World Wide Web

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English[edit]

Etymology[edit]

From worldwide + web, coined by English computer scientist Tim Berners-Lee (born 1955) and Belgian informatics engineer and computer scientist Robert Cailliau (born 1947) in a paper published on 12 November 1990: see the quotation.[1]

Pronunciation[edit]

Proper noun[edit]

World Wide Web

  1. (Internet) Usually preceded by the: collectively, all of the hypertext documents (web pages) on the Internet stored in different computers around the world that hyperlink to each other and to other kinds of media, and are typically retrieved by the Hypertext Transfer Protocol (HTTP) and Hypertext Transfer Protocol Secure (HTTPS).
    Synonyms: Web, web, W3, WWW
    • [1990 November 12, Tim Berners-Lee; Robert Cailliau, “WorldWideWeb: Proposal for a HyperText Project”, in World Wide Web Consortium (W3C)[1], archived from the original on 10 November 2020:
      WorldWideWeb: Proposal for a HyperText Project [title] [...] Having a world wide web implies some solutions must be found for problems such as different access protocols and different node content formats. These issues are addressed by our proposal.]
    • 1993 February 28, John Markoff, “A web of networks, an abundance of services”, in The New York Times[2], New York, N.Y.: The New York Times Company, ISSN 0362-4331, OCLC 971436363, archived from the original on 9 November 2020, page 8:
      Additionally, gateways exist so that WAIS users can retrieve information from non-WAIS data bases like Gopher, developed by university users of Next computers, and the World Wide Web, which makes available physicists' research from many locations.
    • 2000, Jodi Dean, “Webs of Conspiracy”, in Andrew Herman and Thomas Swiss, editors, The World Wide Web and Contemporary Cultural Theory, New York, N.Y.; Abingdon, Oxfordshire: Routledge, →ISBN, page 63:
      Anxiety about the World Wide Web tends to center on its excesses, on the overabundance of information, the overstimulation of graphics and gimmicks, the multiplicity of links.
    • 2003, Julian S. Millstein; Jeffrey D. Neuburger; Jeffrey P. Weingart, “Introduction to the Internet”, in Doing Business on the Internet (Intellectual Property Law Series), New York, N.Y.: Law Journal Press, →ISBN, § 1.03 (The World Wide Web), page 1-6.4:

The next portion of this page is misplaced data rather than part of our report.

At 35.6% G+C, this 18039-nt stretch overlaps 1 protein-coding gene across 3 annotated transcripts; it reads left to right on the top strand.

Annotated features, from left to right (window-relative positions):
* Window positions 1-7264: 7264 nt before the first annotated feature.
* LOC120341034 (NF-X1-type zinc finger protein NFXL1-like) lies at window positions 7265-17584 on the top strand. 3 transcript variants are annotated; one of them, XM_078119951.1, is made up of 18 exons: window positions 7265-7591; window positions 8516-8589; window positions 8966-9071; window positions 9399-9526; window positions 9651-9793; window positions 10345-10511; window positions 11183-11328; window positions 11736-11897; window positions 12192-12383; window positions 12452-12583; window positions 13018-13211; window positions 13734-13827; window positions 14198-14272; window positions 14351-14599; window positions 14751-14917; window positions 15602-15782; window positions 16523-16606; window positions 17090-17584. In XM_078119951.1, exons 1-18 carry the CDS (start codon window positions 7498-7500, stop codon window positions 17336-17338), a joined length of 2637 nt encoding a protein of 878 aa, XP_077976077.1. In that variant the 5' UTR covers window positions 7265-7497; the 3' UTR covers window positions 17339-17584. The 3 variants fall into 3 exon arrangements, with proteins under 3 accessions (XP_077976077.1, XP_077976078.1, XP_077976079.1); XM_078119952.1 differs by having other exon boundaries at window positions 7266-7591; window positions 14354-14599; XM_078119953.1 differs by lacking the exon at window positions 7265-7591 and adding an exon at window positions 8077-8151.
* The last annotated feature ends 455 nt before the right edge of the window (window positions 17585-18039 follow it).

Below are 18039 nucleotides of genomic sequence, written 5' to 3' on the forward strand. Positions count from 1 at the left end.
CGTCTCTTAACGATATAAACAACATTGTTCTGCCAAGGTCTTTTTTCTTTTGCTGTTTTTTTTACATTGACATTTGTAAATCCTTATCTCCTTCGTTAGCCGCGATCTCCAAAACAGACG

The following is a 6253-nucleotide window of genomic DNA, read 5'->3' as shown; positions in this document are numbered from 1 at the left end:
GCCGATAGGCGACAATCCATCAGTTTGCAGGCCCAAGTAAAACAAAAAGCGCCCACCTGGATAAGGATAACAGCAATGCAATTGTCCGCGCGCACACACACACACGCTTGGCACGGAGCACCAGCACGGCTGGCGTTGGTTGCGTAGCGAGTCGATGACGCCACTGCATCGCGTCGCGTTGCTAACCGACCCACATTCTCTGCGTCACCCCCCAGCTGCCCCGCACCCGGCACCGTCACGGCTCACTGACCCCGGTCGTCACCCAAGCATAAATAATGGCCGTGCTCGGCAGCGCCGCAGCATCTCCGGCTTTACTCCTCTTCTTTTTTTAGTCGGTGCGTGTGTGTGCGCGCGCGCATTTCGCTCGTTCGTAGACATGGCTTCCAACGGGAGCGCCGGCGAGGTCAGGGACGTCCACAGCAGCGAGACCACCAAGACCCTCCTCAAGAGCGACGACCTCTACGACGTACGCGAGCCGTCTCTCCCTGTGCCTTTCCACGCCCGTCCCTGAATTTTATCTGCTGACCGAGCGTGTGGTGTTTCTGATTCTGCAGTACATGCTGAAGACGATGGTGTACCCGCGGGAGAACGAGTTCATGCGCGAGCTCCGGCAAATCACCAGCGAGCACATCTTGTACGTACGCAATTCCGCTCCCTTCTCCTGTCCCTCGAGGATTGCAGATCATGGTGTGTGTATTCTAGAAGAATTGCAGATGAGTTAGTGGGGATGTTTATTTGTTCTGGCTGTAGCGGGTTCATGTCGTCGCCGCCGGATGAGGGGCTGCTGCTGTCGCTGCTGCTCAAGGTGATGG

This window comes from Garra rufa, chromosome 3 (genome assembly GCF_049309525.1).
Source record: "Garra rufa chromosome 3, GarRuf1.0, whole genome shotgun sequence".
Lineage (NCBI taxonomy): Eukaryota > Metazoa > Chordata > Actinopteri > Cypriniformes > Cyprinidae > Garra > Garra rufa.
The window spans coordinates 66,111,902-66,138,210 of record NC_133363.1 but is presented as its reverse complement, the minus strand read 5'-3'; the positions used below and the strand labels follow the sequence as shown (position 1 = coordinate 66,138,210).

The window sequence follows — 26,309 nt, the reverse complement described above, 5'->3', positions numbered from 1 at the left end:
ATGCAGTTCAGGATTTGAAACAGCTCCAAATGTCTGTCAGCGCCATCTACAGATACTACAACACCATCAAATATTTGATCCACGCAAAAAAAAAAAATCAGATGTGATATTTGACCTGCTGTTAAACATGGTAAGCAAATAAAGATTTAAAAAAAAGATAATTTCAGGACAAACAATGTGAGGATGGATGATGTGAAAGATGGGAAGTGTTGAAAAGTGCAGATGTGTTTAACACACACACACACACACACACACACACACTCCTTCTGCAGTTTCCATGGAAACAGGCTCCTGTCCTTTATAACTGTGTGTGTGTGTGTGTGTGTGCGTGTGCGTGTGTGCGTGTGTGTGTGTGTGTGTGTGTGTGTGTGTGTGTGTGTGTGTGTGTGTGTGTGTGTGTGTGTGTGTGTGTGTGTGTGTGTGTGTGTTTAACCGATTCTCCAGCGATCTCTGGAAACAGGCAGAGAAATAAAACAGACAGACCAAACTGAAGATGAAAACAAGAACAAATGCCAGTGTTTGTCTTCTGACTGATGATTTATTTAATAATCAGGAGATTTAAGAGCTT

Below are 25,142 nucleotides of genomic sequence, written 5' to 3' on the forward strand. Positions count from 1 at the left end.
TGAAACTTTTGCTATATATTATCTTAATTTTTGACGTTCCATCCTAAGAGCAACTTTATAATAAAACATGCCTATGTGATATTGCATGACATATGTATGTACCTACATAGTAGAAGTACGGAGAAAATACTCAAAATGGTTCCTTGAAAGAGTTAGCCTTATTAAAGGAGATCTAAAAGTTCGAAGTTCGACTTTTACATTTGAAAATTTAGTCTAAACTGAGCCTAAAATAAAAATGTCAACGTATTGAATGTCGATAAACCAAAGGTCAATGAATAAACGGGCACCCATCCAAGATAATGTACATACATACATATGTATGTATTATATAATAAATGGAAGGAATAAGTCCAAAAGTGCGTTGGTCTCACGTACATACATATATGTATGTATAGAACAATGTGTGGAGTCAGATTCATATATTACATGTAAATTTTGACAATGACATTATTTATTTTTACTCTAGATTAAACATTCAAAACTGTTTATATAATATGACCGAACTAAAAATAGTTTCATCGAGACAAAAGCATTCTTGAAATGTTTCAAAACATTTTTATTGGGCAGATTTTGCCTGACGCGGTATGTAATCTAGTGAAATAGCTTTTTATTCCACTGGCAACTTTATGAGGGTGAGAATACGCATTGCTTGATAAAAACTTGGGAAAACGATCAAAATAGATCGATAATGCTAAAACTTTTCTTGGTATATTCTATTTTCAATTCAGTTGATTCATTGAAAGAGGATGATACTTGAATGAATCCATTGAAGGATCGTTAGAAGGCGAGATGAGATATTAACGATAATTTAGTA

Although the Internet has long been used to communicate a wealth of information, it was the rise of the World Wide Web, beginning in 1994, that led to the Internet's most rapid growth and acceptance as a medium of commerce. The Web can be thought of as the Internet's popular "multimedia" segment and is a primary platform for electronic commerce.
    • 2008, Rajendra Akerkar; Pawan Lingras, “Introduction to Web Intelligence”, in Building an Intelligent Web: Theory and Practice, Sudbury, Mass.: Jones & Bartlett Publishers, →ISBN, section 1.1 (Historical Perspective), page 1:
      Consider for a moment that the Internet is about 40 years old, the microelectronics explosion happened only 30 years ago, the desktop computer appeared only about 25 years ago, the World Wide Web is really only a little more than a decade old, and that ubiquitous wireless Internet access is only now becoming a reality. Despite only relatively recent developmental history, we are facing an information explosion on the World Wide Web, making it necessary to build a better Web—an Intelligent Web—that will help users easily realize their information and communication needs.

Usage notes[edit]

  • Although worldwide is a single word (also in the form world-wide), World Wide Web is spelt as three separate words.
  • World Wide Web and Web are sometimes loosely used to refer to the entire Internet, but this is not technically accurate: the Internet includes further non-Web systems such as email (SMTP) and file transfer (BitTorrent, FTP, etc.).

Derived terms[edit]

Translations[edit]

See also[edit]

References[edit]

  1. ^ World Wide Web, n.”, in OED Online Paid subscription required, Oxford, Oxfordshire: Oxford University Press, June 2001; “World Wide Web, n.”, in Lexico, Dictionary.com; Oxford University Press, 2019–present.

Further reading[edit]